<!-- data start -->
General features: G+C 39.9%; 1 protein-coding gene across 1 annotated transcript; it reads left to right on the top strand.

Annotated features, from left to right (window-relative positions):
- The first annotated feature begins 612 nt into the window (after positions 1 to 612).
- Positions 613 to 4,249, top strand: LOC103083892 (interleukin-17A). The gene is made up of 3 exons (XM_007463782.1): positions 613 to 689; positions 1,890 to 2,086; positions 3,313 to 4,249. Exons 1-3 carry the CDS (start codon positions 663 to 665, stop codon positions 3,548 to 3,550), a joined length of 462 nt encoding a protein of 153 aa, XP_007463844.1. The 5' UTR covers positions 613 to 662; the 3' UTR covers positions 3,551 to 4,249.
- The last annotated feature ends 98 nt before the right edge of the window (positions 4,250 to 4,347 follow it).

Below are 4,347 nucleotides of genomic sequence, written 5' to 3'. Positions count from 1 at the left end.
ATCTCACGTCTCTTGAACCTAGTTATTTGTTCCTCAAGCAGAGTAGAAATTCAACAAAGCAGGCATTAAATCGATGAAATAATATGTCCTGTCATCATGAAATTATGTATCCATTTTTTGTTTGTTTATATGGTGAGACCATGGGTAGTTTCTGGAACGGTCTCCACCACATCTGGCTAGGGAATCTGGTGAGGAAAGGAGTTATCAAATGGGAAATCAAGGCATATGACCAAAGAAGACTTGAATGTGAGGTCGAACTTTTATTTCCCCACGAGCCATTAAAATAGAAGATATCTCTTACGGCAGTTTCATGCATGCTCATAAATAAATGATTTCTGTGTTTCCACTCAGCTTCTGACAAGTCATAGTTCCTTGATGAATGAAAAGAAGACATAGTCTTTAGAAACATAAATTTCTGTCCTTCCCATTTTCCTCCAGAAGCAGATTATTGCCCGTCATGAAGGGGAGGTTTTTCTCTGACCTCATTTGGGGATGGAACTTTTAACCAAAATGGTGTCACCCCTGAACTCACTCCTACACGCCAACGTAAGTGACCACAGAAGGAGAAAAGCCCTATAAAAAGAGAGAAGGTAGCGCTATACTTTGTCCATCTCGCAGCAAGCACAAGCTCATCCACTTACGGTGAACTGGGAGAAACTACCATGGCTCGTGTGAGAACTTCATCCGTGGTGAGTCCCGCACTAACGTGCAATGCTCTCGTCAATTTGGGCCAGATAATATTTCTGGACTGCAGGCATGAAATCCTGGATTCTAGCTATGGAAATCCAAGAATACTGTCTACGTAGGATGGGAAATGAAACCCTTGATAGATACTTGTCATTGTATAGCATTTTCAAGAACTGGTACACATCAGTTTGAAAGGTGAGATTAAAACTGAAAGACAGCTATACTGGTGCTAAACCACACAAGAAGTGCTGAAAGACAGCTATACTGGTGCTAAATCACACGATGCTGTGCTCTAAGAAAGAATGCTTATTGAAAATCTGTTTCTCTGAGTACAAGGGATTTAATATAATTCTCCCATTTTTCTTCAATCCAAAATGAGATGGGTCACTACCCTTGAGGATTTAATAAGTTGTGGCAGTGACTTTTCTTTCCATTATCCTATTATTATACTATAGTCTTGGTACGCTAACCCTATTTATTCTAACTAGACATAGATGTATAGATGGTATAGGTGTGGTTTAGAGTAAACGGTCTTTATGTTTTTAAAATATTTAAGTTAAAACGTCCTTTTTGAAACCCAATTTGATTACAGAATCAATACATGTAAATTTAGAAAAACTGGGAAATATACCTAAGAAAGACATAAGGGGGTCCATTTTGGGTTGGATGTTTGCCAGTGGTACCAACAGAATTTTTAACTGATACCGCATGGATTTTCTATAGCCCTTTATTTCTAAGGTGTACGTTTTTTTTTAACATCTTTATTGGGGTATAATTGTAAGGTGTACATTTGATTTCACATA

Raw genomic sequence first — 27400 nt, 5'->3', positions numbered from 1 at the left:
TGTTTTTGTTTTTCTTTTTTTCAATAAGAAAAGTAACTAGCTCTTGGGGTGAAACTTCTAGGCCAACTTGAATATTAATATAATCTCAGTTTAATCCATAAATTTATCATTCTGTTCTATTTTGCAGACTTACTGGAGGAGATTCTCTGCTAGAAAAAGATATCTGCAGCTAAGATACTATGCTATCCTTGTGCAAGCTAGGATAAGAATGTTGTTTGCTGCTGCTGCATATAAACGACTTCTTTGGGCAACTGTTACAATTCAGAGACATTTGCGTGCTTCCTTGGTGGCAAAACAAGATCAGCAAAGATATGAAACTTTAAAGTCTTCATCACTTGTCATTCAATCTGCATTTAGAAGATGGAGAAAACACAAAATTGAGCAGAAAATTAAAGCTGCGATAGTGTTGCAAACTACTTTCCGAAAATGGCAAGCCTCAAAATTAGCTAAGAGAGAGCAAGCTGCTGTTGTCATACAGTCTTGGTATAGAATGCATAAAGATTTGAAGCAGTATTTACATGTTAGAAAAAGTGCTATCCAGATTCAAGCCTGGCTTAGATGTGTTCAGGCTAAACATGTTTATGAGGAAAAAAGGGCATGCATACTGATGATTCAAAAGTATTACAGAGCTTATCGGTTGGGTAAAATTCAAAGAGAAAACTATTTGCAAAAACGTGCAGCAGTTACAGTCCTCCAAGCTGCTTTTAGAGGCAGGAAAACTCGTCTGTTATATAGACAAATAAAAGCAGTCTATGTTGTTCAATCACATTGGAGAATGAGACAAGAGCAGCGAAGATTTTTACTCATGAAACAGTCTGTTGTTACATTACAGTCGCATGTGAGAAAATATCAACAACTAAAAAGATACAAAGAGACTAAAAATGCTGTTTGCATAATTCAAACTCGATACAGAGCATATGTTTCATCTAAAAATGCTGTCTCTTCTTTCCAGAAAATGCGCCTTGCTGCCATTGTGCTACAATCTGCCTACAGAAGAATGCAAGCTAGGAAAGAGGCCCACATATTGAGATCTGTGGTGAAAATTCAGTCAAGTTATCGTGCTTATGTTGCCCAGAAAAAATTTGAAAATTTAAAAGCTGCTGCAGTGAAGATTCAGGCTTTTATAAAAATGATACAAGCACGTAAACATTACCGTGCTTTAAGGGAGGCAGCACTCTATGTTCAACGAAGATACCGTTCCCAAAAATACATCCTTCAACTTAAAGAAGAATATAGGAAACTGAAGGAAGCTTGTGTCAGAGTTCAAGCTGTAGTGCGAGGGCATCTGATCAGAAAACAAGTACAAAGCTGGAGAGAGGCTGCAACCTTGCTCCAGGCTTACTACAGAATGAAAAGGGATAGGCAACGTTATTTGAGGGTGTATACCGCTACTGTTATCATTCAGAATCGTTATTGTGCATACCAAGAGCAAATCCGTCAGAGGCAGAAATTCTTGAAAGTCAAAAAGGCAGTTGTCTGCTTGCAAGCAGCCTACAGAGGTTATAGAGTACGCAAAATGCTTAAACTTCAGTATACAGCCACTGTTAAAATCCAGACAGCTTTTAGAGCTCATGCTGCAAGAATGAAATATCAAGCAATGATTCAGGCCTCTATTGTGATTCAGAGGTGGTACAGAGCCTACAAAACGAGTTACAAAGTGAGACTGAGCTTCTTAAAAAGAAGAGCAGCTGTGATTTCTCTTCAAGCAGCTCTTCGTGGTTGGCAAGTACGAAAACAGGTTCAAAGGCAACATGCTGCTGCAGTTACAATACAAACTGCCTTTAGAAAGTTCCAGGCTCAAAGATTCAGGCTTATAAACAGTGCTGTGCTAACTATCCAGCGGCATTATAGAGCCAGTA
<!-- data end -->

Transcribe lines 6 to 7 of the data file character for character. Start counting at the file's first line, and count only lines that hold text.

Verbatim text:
Below are 4,347 nucleotides of genomic sequence, written 5' to 3'. Positions count from 1 at the left end.
ATCTCACGTCTCTTGAACCTAGTTATTTGTTCCTCAAGCAGAGTAGAAATTCAACAAAGCAGGCATTAAATCGATGAAATAATATGTCCTGTCATCATGAAATTATGTATCCATTTTTTGTTTGTTTATATGGTGAGACCATGGGTAGTTTCTGGAACGGTCTCCACCACATCTGGCTAGGGAATCTGGTGAGGAAAGGAGTTATCAAATGGGAAATCAAGGCATATGACCAAAGAAGACTTGAATGTGAGGTCGAACTTTTATTTCCCCACGAGCCATTAAAATAGAAGATATCTCTTACGGCAGTTTCATGCATGCTCATAAATAAATGATTTCTGTGTTTCCACTCAGCTTCTGACAAGTCATAGTTCCTTGATGAATGAAAAGAAGACATAGTCTTTAGAAACATAAATTTCTGTCCTTCCCATTTTCCTCCAGAAGCAGATTATTGCCCGTCATGAAGGGGAGGTTTTTCTCTGACCTCATTTGGGGATGGAACTTTTAACCAAAATGGTGTCACCCCTGAACTCACTCCTACACGCCAACGTAAGTGACCACAGAAGGAGAAAAGCCCTATAAAAAGAGAGAAGGTAGCGCTATACTTTGTCCATCTCGCAGCAAGCACAAGCTCATCCACTTACGGTGAACTGGGAGAAACTACCATGGCTCGTGTGAGAACTTCATCCGTGGTGAGTCCCGCACTAACGTGCAATGCTCTCGTCAATTTGGGCCAGATAATATTTCTGGACTGCAGGCATGAAATCCTGGATTCTAGCTATGGAAATCCAAGAATACTGTCTACGTAGGATGGGAAATGAAACCCTTGATAGATACTTGTCATTGTATAGCATTTTCAAGAACTGGTACACATCAGTTTGAAAGGTGAGATTAAAACTGAAAGACAGCTATACTGGTGCTAAACCACACAAGAAGTGCTGAAAGACAGCTATACTGGTGCTAAATCACACGATGCTGTGCTCTAAGAAAGAATGCTTATTGAAAATCTGTTTCTCTGAGTACAAGGGATTTAATATAATTCTCCCATTTTTCTTCAATCCAAAATGAGATGGGTCACTACCCTTGAGGATTTAATAAGTTGTGGCAGTGACTTTTCTTTCCATTATCCTATTATTATACTATAGTCTTGGTACGCTAACCCTATTTATTCTAACTAGACATAGATGTATAGATGGTATAGGTGTGGTTTAGAGTAAACGGTCTTTATGTTTTTAAAATATTTAAGTTAAAACGTCCTTTTTGAAACCCAATTTGATTACAGAATCAATACATGTAAATTTAGAAAAACTGGGAAATATACCTAAGAAAGACATAAGGGGGTCCATTTTGGGTTGGATGTTTGCCAGTGGTACCAACAGAATTTTTAACTGATACCGCATGGATTTTCTATAGCCCTTTATTTCTAAGGTGTACGTTTTTTTTTAACATCTTTATTGGGGTATAATTGTAAGGTGTACATTTGATTTCACATA